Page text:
One of the “regular” Agriculture Committee’s key responsibilities is to see how countries are complying with their commitments on subsidies and market access and to discuss issues that arise. It monitors whether members are keeping the promises they made as a result of the 1986–94 Uruguay Round negotiations or their membership deals if they joined the WTO later. Members can and do also ask about agricultural measures that have not yet been notified or have not been notified at all.

As usual, the most detailed questions and answers were about domestic support as members sought to understand each other’s programmes and their categorization under the Amber Box (domestic support that distorts trade and is therefore limited with reduction commitments) or the Green Box (which normally does not distort trade and has no limits).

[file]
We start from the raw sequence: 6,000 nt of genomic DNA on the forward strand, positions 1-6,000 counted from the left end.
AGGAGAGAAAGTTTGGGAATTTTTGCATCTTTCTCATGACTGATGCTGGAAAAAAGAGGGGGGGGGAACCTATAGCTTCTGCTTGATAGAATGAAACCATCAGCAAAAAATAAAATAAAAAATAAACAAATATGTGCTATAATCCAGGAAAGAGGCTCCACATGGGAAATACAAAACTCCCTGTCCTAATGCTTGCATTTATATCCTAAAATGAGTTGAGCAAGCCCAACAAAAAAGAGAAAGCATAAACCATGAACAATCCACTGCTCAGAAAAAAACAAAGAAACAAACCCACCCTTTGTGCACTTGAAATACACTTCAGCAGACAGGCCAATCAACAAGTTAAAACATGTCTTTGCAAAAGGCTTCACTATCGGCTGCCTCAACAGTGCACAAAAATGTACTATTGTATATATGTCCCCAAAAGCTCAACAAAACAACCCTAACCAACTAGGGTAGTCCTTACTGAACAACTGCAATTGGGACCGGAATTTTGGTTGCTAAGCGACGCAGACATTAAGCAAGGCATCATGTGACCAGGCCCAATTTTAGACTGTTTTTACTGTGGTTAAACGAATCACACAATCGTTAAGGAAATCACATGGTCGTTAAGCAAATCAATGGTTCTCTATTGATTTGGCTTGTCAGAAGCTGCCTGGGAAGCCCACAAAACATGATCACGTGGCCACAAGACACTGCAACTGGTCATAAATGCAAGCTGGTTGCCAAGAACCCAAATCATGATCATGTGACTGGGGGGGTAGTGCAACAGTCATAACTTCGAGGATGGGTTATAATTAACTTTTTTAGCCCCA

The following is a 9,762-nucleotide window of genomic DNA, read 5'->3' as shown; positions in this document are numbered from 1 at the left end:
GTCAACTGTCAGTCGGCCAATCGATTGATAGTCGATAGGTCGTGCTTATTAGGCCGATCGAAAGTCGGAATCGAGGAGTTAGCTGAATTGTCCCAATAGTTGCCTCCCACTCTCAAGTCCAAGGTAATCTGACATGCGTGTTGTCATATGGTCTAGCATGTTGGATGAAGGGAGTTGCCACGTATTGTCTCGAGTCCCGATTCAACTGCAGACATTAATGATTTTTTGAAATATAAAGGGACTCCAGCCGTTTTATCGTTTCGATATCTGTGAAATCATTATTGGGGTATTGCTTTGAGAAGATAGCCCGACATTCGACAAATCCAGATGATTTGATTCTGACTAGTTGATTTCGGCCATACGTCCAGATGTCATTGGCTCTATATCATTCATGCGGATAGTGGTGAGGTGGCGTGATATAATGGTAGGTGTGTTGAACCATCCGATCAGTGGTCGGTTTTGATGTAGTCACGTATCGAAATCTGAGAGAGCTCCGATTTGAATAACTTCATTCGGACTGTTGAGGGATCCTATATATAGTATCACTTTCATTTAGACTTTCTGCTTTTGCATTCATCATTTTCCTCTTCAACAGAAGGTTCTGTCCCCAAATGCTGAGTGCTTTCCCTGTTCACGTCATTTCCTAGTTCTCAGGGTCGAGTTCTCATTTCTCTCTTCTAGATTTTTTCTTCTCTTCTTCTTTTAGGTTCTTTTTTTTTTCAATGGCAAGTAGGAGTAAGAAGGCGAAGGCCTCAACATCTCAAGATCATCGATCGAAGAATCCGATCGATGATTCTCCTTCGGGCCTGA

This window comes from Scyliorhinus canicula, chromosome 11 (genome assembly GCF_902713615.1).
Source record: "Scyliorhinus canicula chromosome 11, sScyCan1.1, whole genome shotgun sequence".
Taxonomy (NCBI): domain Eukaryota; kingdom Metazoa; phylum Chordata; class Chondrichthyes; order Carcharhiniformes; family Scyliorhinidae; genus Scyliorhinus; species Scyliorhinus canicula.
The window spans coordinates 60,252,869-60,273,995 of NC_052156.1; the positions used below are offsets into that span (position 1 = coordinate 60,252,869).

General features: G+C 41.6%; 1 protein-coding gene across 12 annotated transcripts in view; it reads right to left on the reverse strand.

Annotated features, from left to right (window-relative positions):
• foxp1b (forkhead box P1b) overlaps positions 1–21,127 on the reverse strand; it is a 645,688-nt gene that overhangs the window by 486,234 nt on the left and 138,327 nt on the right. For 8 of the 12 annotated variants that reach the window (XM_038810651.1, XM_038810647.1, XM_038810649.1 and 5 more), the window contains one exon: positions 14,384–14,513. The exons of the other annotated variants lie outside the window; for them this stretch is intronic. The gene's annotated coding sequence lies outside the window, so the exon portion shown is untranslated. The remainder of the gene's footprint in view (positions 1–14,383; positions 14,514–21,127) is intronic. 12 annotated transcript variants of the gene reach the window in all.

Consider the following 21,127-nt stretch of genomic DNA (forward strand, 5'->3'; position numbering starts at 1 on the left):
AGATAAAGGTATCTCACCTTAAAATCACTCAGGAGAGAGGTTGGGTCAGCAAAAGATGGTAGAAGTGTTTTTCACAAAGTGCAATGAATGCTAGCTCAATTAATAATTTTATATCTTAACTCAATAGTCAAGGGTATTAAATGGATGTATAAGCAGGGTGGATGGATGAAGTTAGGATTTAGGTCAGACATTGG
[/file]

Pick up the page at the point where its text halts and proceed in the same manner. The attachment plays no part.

This time, the largest number of questions on domestic support were addressed to Indonesia and the Philippines. Altogether, 9 sets of questions were about the implementation of commitments not directly in notifications, 21 sets were about individual notifications and one was about an overdue notification (Turkey’s).

The questions and answers can be found here when they have been processed and derestricted after a few weeks.


Rice subsidies: Costa Rica

Costa Rica said that the government decided to eliminate price support for rice after studying its options following a ruling by its Administrative Court in July 2012.

To comply with its WTO commitment, Costa Rica will still be able to provide trade-distorting support for agriculture (for example price or income support linked to production) by up to $15.9 million.